Leading-edge baby boomers — those born in the late 1940s — are now edging into their 70s, and with that inevitably come new challenges when we travel, no matter how healthy we are.
Much as we may hate to admit it (and I’m a prime offender in this regard), we may walk a bit slower, require assistance from time to time, and need to take care of ourselves a bit more.
Flying and airports can be especially vexing, and so I was struck by this piece by Bay Area freelance journalist Scott Morris from the excellent website caring.com that’s filled with tips on how to make the flying and airport experience a bit smoother.
Here’s Scott on a topic of interest to anyone who flies, but especially to older travelers:
By Scott Morris
Flying can be difficult… Continue reading
What’s the top experience that folks seek out after turning 50?
A new survey of 2,000 passport-carrying Americans aged 50 and up shows that traveling abroad is their number one choice for realizing their passions.
The survey, commissioned by Exodus Travels — a UK-based adventure travel company with a substantial presence in the U.S. and Canada — confirmed what Exodus leaders say they had observed for a number of years: that Americans gain a new “lust for life” after age 50.
And that “second wind” translates most heavily into travel.
Asked “What led you to gaining a new passion/appreciation for life?“, one-third of respondents close “a travel experience” — which tied with “retirement” in that category.
The next question was key: “What have you done or do… Continue reading
In my last post, I recommended a piece by Anita Mendiratta of the CNN Task Force contending that the world’s seniors (those aged 60 and up) are “global tourism’s silver lining.”
Based on world tourism and economic statistics, Mendiratta notes that senior travelers have more disposable income than other age groups, have more flexibility as to when to travel, and tend to stay longer on the trips they make.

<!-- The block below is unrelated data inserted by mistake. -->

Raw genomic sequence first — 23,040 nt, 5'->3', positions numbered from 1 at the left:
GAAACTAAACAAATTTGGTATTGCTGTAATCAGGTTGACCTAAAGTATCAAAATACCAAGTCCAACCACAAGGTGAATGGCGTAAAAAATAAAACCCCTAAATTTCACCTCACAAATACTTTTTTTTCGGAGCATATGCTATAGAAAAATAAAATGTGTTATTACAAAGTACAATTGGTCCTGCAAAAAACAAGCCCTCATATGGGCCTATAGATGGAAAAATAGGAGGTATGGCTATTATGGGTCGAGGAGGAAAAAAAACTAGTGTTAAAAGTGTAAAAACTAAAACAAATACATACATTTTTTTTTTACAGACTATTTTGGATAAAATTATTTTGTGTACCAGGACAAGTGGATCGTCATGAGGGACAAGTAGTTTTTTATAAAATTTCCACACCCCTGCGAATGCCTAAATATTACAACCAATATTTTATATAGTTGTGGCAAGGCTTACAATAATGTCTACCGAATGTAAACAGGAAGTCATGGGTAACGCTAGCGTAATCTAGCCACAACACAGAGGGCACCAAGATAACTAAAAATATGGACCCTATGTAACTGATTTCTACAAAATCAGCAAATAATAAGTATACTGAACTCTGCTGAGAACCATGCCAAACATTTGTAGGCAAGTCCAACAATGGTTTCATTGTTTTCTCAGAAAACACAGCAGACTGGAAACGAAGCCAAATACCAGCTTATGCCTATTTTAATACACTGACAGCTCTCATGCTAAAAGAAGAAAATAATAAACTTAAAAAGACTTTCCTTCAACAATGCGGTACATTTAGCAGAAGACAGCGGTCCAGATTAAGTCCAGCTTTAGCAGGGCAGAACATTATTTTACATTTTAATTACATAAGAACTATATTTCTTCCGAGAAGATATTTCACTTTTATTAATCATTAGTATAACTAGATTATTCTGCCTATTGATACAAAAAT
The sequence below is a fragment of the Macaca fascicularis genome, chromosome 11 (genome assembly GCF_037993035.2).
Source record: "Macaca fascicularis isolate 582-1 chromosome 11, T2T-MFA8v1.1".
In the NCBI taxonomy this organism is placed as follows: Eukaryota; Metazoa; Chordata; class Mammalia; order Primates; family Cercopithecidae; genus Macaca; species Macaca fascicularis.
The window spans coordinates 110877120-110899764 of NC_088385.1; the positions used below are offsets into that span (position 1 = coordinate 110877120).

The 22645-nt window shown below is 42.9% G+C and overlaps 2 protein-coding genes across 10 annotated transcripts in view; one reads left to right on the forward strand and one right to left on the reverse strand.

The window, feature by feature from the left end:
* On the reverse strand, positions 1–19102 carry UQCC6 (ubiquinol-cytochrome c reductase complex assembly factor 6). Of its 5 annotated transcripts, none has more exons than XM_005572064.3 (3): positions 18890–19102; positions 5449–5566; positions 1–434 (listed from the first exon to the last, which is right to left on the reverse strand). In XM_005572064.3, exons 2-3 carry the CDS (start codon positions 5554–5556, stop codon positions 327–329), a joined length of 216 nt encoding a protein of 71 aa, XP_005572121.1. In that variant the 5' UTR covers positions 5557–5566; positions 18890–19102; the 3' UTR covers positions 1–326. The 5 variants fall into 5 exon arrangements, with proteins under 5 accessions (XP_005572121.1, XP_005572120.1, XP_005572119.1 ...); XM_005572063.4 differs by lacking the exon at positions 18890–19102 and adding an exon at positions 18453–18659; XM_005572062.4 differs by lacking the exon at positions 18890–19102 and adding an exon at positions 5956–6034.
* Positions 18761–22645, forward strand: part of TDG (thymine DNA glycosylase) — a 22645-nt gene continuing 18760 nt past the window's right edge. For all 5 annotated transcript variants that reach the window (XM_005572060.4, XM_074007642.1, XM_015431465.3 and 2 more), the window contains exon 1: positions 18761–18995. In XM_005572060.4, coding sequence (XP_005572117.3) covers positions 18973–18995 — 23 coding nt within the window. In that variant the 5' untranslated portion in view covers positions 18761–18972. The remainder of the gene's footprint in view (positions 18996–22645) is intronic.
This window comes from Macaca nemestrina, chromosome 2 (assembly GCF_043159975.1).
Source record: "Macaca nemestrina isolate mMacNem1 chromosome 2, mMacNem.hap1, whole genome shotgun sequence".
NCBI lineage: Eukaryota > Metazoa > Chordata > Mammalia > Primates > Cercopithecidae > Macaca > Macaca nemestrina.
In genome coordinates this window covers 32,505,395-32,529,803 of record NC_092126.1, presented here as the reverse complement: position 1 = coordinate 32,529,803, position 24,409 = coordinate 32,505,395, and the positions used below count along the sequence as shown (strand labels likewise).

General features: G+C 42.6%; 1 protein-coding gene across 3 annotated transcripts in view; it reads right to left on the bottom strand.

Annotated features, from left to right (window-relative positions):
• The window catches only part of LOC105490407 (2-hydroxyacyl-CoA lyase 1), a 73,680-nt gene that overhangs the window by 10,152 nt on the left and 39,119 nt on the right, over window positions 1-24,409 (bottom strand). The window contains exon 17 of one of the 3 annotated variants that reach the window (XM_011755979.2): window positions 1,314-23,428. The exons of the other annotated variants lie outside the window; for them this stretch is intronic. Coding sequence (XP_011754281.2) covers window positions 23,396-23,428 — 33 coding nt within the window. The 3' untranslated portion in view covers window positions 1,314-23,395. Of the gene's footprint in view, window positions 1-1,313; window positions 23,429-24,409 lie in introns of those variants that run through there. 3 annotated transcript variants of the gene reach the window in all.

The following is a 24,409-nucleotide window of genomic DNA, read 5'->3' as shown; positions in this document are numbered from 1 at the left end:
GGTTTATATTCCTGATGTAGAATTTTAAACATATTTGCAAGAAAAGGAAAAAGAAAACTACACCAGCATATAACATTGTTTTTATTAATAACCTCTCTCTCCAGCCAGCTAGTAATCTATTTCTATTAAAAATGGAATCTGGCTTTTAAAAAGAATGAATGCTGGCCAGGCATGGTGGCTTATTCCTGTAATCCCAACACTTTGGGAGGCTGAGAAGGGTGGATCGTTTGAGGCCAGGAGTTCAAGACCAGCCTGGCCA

But I thought her own observations about how seniors bring a special sense of excitement and awe to travel was especially insightful.
Baby boomers (now in their 50s and 60s) have a lifetime of experience and knowledge to bring to their travels, and I think this results in greater appreciation for — and excitement about — the places… Continue reading
I don’t usually use the word “seniors” when I’m referring to baby boomers — “seniors” somehow always seem older than us — but there’s a very insightful piece written by Anita Mendiratta of the CNN Task Force promoting the world’s seniors (those aged 60 and up) as “global tourism’s silver lining.”
Mendiratta praises senior travelers as “one of the most strategically valuable, yet socially undervalued, segments of the global travel population.”
The piece, which was syndicated by e Turbo News, touches a lot of bases that I’ve blogged about over the past 2 1/2 years, and has added a few new wrinkles (if you’ll excuse the expression) as well.
Her key premise is that older travelers should not be forgotten as the tourism industry actively courts millennials and other younger age groups. “To the traveling… Continue reading
In a previous post I talked about Walking the World, an adventure tour company headed by veteran guide Ward Luthi, which caters just to travelers age 50 and up and specializes in walking and hiking trips in Europe, Asia, Latin America and beyond.
Luthi — who has met challenges as an Outward Bound instructor and successful tour company owner since 1987 — is now taking on new ones: giving back to local people around the world — particularly to those in Central America — who, as he puts it, “have given so much to me and my fellow travelers.”
Giving back is one of three pillars of Walking the World’s motto: “Get Up — Go Wild — Give Back.”
“Get Up” essentially means getting off the couch or up from… Continue reading
Back in the 1980s, Ward Luthi — an experienced Outward Bound instructor and adventure tour guide — served on the President’s Commission on Americans Outdoors. The commission, he says, found that “active outdoor travel was rated one of the top three goals of older adults.”
Based on the commission’s findings, Luthi in 1987 founded Walking the World, which he says was the first company to offer active outdoor adventures just for those aged 50 and above in the U.S.
It was a prescient move, because with almost all the 76 million U.S. baby boomers — the most active generation of older travelers ever — now reaching 50-plus (the youngest boomers are 49), Luthi’s target market is growing exponentially.
I’ll be talking more about Walking the World tomorrow and… Continue reading